- Corticosteroids. These anti-inflammatory drugs can be used when 5-ASA drugs don’t help. Corticosteroids are also used to treat people who have more severe disease. The use of corticosteroids is limited by side effects and the potential of long-term complications. In general, corticosteroids are used for short periods of time to cause remission. Remission is maintained with a 5-ASA medication.
- Immunosuppressants. If corticosteroids or 5-ASA drugs are not effective, immunosuppressants, such as 6-mercaptopurine (6-MP),azathioprine (Imuran), cyclosporine, and tacrolimus (Prograf) may be prescribed.
- Biologics. This class of drugs includes adalimumab (Humira),certolizumab pegol (Cimzia), golimumab (Simponi), infliximab(Remicade), vedolizumad (Entyvio), and others.
Diet Changes for Ulcerative Colitis
While foods appear to play no role in causing ulcerative colitis, certain foods may cause more symptoms when the disease is active. Your doctor may suggest dietary recommendations depending on your symptoms. Vitamins or nutritional supplements may also be suggested by your doctor.
Surgery for Ulcerative Colitis
Surgery for ulcerative colitis, in which the diseased section or entire colon is removed, may be necessary when drugs are not effective or if you have significant progression of symptoms or severe complications of the disease.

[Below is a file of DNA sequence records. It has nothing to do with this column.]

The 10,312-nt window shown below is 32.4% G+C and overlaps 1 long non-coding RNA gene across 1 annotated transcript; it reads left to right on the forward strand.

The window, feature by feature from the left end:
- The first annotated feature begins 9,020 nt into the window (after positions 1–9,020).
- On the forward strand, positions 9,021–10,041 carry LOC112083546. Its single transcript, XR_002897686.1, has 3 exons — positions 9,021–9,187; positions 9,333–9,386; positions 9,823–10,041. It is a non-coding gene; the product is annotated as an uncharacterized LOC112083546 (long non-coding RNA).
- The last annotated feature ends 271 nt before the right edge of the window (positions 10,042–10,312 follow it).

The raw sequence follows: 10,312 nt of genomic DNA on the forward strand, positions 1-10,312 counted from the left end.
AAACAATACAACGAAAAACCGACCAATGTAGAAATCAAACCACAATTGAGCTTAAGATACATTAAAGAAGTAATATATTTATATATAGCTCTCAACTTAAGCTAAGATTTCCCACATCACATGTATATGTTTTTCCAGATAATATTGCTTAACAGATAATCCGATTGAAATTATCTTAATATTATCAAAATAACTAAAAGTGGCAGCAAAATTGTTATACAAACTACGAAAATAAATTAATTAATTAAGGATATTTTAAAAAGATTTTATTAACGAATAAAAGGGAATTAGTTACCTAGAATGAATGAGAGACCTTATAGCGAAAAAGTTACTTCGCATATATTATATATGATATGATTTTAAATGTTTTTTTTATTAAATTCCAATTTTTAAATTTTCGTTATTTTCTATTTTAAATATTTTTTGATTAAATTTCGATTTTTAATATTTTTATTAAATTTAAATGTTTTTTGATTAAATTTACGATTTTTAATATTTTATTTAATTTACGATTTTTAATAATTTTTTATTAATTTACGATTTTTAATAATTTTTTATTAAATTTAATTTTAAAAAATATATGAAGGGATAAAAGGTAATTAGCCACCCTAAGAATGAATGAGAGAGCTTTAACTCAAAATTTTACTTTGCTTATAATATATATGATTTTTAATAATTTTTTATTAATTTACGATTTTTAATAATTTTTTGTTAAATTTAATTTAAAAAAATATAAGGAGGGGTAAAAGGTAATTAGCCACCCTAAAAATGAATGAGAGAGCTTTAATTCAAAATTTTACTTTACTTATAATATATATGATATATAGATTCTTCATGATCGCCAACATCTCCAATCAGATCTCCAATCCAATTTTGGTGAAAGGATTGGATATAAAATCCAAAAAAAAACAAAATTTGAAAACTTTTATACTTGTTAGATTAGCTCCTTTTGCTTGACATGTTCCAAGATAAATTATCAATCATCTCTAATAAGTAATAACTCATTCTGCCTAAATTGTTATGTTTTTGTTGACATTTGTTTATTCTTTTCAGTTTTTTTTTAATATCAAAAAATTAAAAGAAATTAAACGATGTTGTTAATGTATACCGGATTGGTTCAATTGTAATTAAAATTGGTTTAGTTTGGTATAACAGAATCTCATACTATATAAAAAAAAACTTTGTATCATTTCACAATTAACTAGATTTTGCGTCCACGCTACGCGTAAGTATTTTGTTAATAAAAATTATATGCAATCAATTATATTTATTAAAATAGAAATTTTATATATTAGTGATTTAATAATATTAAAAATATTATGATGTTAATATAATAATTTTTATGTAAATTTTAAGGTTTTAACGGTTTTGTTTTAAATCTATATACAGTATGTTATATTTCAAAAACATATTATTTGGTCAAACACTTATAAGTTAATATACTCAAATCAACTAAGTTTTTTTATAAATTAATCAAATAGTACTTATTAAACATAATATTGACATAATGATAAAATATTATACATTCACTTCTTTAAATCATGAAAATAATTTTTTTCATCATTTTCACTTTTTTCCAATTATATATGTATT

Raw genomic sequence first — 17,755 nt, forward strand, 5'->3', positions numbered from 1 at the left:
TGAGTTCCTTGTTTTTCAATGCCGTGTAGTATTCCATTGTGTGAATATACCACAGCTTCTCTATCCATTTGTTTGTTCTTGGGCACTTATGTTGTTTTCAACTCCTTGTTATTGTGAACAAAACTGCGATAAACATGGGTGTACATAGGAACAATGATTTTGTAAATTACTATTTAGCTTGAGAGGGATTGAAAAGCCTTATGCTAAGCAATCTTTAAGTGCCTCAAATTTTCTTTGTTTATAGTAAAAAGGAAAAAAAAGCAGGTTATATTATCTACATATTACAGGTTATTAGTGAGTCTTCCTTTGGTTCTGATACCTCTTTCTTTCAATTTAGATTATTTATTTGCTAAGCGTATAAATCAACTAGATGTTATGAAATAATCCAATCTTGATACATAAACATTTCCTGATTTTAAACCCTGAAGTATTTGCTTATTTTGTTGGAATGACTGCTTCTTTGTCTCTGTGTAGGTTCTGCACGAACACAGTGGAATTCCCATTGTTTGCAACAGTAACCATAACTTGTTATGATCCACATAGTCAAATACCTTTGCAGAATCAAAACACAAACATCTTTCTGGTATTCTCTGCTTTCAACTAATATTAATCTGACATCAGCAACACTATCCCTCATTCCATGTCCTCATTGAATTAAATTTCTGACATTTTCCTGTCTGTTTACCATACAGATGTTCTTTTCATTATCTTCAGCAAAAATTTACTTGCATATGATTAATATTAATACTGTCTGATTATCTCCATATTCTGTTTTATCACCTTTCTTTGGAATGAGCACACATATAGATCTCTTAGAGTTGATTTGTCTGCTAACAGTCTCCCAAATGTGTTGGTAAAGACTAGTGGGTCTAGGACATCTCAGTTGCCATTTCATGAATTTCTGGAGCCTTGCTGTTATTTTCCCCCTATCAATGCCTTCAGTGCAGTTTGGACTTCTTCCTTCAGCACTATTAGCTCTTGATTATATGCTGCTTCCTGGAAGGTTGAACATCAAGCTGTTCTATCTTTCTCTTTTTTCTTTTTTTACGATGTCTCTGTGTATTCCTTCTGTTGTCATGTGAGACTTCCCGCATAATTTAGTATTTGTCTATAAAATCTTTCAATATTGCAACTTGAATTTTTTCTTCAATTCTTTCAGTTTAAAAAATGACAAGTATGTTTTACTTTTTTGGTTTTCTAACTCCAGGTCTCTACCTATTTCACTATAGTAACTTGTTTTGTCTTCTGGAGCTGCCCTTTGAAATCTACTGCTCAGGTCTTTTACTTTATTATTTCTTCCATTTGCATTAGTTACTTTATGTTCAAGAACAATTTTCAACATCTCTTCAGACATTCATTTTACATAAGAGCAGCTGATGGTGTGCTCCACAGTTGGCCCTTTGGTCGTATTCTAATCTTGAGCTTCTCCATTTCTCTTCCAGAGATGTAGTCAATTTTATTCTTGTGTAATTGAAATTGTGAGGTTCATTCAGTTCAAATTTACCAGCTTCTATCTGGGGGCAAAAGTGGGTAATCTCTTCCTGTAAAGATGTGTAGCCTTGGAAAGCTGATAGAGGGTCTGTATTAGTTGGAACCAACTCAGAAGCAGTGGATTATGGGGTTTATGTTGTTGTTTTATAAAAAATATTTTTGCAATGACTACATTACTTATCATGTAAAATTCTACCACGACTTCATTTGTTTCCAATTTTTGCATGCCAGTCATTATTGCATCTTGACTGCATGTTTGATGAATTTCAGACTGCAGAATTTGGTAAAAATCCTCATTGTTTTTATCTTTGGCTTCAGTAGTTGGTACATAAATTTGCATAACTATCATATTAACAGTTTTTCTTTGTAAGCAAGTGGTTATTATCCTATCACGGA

If the entire colon is removed, the operation most often creates an opening, or stoma, in the abdominal wall, to which a bag is attached (called a permanent ileostomy or Brooke ileostomy). The tip of the lower small intestine is brought through the stoma. Waste passes through this opening and collect in an external pouch, which is attached to the stoma and must be worn at all times.
The pelvic pouch, or ileal pouch anal anastomosis (IPAA), is a newer procedure that does not require a permanent stoma. In this surgery, the colon and rectum are removed, and the small intestine is used to form an internal pouch or reservoir that will serve as a new rectum. This pouch is connected to the anus. The reservoir is called a J-pouch. This procedure is frequently done in two operations and requires a temporary ileostomy in between.
The continent ileostomy (Kock pouch) is an option for people who would like their old-style ileostomy converted to an internal pouch and for people who don’t qualify for the IPAA procedure. In this procedure, there is a stoma but no bag. The colon and rectum are removed, and an internal reservoir is created from the small intestine. An opening is made in the abdominal wall, and the reservoir is then joined to the skin with a nipple valve. To drain the pouch, you insert a catheter through the valve into the internal reservoir.
There are also other techniques that are available. All surgeries carry some degree of risk and complications. If you have been told you need surgery to treat ulcerative colitis, you may want to seek a second opinion to ensure the treatment prescribed is the most appropriate option. Make sure your diagnosis is confirmed by experts at an institution experienced in identifying and treating digestive disorders.